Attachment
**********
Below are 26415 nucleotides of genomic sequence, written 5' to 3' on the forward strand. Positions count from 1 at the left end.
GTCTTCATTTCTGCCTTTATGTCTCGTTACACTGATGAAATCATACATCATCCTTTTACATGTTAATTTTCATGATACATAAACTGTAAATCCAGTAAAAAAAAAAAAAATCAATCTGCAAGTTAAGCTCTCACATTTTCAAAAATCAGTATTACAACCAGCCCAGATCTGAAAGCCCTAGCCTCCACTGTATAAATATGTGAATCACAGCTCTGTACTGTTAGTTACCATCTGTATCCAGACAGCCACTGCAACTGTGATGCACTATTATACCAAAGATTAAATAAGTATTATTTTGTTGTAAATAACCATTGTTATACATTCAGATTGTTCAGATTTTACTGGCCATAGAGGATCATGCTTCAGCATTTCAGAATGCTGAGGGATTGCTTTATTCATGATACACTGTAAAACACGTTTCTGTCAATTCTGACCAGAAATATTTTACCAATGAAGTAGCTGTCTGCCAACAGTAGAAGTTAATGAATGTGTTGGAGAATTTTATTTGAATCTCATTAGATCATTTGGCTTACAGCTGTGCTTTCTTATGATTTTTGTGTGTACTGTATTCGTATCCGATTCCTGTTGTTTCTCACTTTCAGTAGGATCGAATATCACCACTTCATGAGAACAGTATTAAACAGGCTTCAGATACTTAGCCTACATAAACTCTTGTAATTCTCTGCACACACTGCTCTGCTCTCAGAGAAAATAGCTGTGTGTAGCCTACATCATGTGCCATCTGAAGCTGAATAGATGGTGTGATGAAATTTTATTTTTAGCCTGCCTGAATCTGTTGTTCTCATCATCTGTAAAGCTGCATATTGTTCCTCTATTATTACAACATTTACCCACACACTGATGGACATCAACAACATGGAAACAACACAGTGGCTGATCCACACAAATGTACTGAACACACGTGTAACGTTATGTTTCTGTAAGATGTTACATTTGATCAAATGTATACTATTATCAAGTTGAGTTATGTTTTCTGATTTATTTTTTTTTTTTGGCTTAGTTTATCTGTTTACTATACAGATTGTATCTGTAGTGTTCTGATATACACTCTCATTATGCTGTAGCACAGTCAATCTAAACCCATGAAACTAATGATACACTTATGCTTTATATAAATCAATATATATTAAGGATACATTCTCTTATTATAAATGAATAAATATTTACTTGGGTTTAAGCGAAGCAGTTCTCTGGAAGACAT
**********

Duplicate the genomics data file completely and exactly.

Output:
Below are 26415 nucleotides of genomic sequence, written 5' to 3' on the forward strand. Positions count from 1 at the left end.
GTCTTCATTTCTGCCTTTATGTCTCGTTACACTGATGAAATCATACATCATCCTTTTACATGTTAATTTTCATGATACATAAACTGTAAATCCAGTAAAAAAAAAAAAAATCAATCTGCAAGTTAAGCTCTCACATTTTCAAAAATCAGTATTACAACCAGCCCAGATCTGAAAGCCCTAGCCTCCACTGTATAAATATGTGAATCACAGCTCTGTACTGTTAGTTACCATCTGTATCCAGACAGCCACTGCAACTGTGATGCACTATTATACCAAAGATTAAATAAGTATTATTTTGTTGTAAATAACCATTGTTATACATTCAGATTGTTCAGATTTTACTGGCCATAGAGGATCATGCTTCAGCATTTCAGAATGCTGAGGGATTGCTTTATTCATGATACACTGTAAAACACGTTTCTGTCAATTCTGACCAGAAATATTTTACCAATGAAGTAGCTGTCTGCCAACAGTAGAAGTTAATGAATGTGTTGGAGAATTTTATTTGAATCTCATTAGATCATTTGGCTTACAGCTGTGCTTTCTTATGATTTTTGTGTGTACTGTATTCGTATCCGATTCCTGTTGTTTCTCACTTTCAGTAGGATCGAATATCACCACTTCATGAGAACAGTATTAAACAGGCTTCAGATACTTAGCCTACATAAACTCTTGTAATTCTCTGCACACACTGCTCTGCTCTCAGAGAAAATAGCTGTGTGTAGCCTACATCATGTGCCATCTGAAGCTGAATAGATGGTGTGATGAAATTTTATTTTTAGCCTGCCTGAATCTGTTGTTCTCATCATCTGTAAAGCTGCATATTGTTCCTCTATTATTACAACATTTACCCACACACTGATGGACATCAACAACATGGAAACAACACAGTGGCTGATCCACACAAATGTACTGAACACACGTGTAACGTTATGTTTCTGTAAGATGTTACATTTGATCAAATGTATACTATTATCAAGTTGAGTTATGTTTTCTGATTTATTTTTTTTTTTTGGCTTAGTTTATCTGTTTACTATACAGATTGTATCTGTAGTGTTCTGATATACACTCTCATTATGCTGTAGCACAGTCAATCTAAACCCATGAAACTAATGATACACTTATGCTTTATATAAATCAATATATATTAAGGATACATTCTCTTATTATAAATGAATAAATATTTACTTGGGTTTAAGCGAAGCAGTTCTCTGGAAGACAT